MacIver News Service | Oct. 30, 2017

By M.D. Kittle

MADISON, Wis. – The Senate doesn’t have the votes, so the Republican-controlled Assembly is stepping up to take on a mining bill that proponents say would be a huge boon to northern Wisconsin.

The Senate is scheduled to take the floor on Tuesday, but the amended mining is not on the calendar.

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Sen. Tom Tiffany, R-Hazelhurst, co-author of the “Mining for America” act, told MacIver News Service on Friday that he had 16 votes, not the 17 he’ll need to pass the bill. The legislation aims to end a 20-year ban on copper, gold, silver, and zinc mining.

Assembly Majority Leader Jim Steineke (R-Kaukauna) said the Assembly will take up the bill on Thursday, the first day the lower house will be in.

“I certainly hope the Senate can secure the necessary votes to pass this important bill. The authors have done a great job working through some of the concerns with the initial bill and have developed a final product we can all be proud of,” Steineke told MacIver News Service on Sunday. “The economy of northern Wisconsin needs the hope for family sustaining jobs that passing this bill will give them.”

Sources say four Republican senators either oppose the bill or are leaning against. Sen. Robert Cowles (R-Green Bay) is a no vote; Sen. Jerry Petrowski (R-Marathon) is looking for amendments to address his concerns with the bill; Sen. Sheila Harsdorf (R-River Falls) is reluctant, as is Sen. Luther Olsen (R-Ripon).

“I know I have 16 votes. I have to assume at this point that if they’re not yes, they are a no,” Tiffany said, adding that he wants his colleagues to let him know what they find objectionable about the legislation.

“We have time, but we have a very short amount of time to get to the majority in the state Senate,” Tiffany said, applauding the Assembly for “recognizing the great opportunity” the bill offers to bring much-needed economic development to northern Wisconsin.

Key amendments supported by some of the bigger critics of nonferrous mining in Wisconsin seemed to lift the bill’s prospects.

That’s why Tiffany says he’s so disappointed that the amended legislation remains in question by some Republican members of the Senate. “In particular because we really did our work on this bill. It is ready to go. When we have the Wisconsin Wildlife Federation saying this is an environmentally safe and sound bill, I’m not sure what else we can do to get this through the Legislature,” Tiffany said.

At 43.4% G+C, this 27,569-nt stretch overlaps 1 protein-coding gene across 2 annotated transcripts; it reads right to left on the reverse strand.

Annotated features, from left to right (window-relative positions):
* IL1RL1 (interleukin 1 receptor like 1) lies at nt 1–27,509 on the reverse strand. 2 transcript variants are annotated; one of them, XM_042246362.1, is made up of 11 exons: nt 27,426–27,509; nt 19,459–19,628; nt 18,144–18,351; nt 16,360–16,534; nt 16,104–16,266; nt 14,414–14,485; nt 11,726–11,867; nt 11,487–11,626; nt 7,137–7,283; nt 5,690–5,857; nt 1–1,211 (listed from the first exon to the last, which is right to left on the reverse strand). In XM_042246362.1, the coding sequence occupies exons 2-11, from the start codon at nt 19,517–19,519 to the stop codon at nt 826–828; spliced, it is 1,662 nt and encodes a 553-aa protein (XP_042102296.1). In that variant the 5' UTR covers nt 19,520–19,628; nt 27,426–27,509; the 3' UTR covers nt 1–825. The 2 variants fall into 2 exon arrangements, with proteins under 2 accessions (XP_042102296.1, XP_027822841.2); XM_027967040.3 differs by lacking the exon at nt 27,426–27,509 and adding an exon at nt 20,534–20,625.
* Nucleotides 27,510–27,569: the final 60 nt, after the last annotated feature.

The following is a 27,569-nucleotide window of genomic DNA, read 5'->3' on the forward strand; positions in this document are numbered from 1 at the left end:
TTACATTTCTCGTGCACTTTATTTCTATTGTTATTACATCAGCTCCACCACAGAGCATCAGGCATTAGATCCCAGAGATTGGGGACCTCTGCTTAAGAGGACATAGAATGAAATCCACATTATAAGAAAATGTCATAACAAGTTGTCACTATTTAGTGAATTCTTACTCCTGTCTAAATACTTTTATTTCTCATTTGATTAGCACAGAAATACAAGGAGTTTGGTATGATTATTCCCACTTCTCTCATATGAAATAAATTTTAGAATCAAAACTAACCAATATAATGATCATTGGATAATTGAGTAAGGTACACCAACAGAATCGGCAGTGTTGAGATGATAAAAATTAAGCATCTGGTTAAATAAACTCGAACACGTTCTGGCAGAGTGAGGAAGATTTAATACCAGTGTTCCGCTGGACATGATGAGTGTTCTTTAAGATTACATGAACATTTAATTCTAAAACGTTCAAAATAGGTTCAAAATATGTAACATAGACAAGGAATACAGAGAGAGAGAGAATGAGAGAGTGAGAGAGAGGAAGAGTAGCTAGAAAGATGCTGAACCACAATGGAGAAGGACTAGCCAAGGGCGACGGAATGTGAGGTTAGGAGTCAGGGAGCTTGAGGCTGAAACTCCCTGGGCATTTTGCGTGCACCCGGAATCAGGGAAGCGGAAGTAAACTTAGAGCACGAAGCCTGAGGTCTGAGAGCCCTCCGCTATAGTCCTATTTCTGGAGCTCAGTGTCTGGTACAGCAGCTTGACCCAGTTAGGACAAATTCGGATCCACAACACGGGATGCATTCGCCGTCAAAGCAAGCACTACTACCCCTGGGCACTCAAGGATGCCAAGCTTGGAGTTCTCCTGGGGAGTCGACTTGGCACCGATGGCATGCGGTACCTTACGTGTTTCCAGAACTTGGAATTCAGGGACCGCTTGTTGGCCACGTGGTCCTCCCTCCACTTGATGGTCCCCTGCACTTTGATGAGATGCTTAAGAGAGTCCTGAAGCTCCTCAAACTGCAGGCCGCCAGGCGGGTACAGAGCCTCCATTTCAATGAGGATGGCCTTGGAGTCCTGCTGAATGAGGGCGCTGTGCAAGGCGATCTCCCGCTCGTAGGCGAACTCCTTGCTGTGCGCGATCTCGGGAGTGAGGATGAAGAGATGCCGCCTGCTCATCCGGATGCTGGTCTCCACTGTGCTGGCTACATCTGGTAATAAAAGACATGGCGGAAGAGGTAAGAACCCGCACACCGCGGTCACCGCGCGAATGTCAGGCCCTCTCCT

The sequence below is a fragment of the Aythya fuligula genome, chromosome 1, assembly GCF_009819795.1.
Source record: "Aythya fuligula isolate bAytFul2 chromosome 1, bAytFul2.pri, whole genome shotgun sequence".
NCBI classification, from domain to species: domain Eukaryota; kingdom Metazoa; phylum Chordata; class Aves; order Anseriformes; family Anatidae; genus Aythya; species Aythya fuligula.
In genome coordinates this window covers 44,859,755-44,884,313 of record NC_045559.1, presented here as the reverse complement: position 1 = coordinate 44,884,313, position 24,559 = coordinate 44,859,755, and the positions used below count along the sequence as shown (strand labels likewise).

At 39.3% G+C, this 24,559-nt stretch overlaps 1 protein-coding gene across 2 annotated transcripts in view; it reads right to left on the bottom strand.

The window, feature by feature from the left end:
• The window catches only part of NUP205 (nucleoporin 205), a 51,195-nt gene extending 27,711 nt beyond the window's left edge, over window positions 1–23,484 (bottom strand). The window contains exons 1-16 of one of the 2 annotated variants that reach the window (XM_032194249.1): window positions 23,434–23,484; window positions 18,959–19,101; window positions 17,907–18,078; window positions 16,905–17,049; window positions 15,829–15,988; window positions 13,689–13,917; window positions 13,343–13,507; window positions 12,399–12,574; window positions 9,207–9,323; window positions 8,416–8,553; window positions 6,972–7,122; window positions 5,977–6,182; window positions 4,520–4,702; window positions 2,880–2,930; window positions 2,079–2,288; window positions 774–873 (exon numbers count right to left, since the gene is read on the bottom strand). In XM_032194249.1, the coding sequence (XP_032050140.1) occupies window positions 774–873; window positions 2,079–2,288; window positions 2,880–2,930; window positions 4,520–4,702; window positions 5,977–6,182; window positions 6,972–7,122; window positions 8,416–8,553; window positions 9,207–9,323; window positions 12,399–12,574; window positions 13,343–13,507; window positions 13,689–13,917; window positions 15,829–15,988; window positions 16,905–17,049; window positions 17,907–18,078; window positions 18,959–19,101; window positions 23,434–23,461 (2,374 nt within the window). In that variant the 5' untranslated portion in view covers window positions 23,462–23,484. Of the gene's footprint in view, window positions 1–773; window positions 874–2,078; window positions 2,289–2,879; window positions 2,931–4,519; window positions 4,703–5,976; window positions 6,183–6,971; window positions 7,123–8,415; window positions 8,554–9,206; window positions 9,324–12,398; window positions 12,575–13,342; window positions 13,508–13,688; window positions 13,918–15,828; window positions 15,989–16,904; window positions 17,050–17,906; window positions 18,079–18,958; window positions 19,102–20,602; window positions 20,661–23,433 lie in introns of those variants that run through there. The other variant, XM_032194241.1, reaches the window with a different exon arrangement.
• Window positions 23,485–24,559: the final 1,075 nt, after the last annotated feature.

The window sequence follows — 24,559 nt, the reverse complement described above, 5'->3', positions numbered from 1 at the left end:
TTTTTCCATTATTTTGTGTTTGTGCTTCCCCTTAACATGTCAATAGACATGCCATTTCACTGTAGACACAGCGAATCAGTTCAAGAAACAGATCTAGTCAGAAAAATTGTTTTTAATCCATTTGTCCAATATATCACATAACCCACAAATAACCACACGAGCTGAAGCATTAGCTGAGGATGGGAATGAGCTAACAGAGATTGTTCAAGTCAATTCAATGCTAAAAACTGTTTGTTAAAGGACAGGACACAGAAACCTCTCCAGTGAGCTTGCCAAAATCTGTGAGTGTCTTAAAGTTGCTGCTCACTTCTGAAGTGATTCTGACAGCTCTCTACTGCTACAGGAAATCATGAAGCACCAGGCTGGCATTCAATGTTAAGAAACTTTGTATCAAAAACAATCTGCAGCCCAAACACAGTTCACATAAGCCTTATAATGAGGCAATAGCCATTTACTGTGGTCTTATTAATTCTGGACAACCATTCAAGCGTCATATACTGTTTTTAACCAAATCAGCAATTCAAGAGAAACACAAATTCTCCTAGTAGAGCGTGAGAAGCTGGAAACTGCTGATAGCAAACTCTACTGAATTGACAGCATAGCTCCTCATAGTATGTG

“I’m sure a lot of people don’t fully understand why I’m passionate about this issue. We have nothing else I know of that would create a multi-billion dollar industry for the far north,” the senator added. “This directly affects my district, a district that is older and poorer than other regions of the state. Not voting for this bill is sentencing people in northern Wisconsin to continue to live in an older and poorer region of the state.”

Despite the amendments, environmental groups and Native American tribes stand opposed to the bill.

The legislation, co-authored by Rep. Rob Hutton (R-Brookfield), would end the nearly 20-year moratorium on nonferrous metallic mining. Opponents want to maintain the “prove-it-first” core of the 1998 bill; supporters say Wisconsin has all the proof it needs in Rusk County. The Flambeau Mine near Ladysmith is the only example of a metallic mine permitted, constructed, operated and reclaimed under the state’s existing regulations.

Despite the evidence, opponents remain skeptical.

“Passing this bill would amount to nothing more than a corporate handout at the cultural, financial, environmental expense of Wisconsin residents and counties,” Gary Besaw, chairman of the Menominee Nation, said at a recent hearing.

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But supporters of the bill say sulfide mining can be done in an environmentally manner while bringing a huge economic benefit. Mining in northern Wisconsin has been described as the “Foxconn of the north,” a nod to Taiwanese tech giant Foxconn Technology Group’s $10 billion plan to build a manufacturing campus in southeast Wisconsin. Foxconn proposes creating 13,000 jobs. Unlike Foxconn, however, there are no taxpayer incentives on the hook in the mining legislation.

“We just want to get government out of the way. We can do all of that with mining,” said Lucas Vebber, general counsel and Director of Environmental & Energy Policy for Wisconsin Manufacturers and Commerce. “Unfortunately, right now we don’t quite have the votes.”

Tiffany said he finds it ironic that one of the most liberal governors in the country, Minnesota Gov. Mark Dayton, now supports PolyMet’s plan to mine copper, nickel and other precious metals in northeastern Minnesota. Dayton told the Minneapolis Star Tribune that his support is guided by sound environmental and economic policy, and not politics.

“We have the same deposit, it’s here in northern Wisconsin,” Tiffany said. “It’s time for us to embrace mining, especially in an era when we are going to need these minerals for all these (technological) things we consume.”

Courtesy of the MacIver Institute.
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